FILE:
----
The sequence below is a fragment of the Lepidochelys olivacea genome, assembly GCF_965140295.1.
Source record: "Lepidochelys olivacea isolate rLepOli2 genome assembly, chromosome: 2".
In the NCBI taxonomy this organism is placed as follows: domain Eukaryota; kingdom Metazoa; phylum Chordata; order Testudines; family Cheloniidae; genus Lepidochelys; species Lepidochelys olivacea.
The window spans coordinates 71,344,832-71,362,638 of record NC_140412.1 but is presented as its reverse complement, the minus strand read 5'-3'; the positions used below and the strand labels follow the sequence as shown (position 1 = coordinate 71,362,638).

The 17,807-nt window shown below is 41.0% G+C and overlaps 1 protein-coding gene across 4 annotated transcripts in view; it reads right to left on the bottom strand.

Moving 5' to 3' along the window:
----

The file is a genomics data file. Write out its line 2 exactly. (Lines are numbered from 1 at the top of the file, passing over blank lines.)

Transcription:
Source record: "Lepidochelys olivacea isolate rLepOli2 genome assembly, chromosome: 2".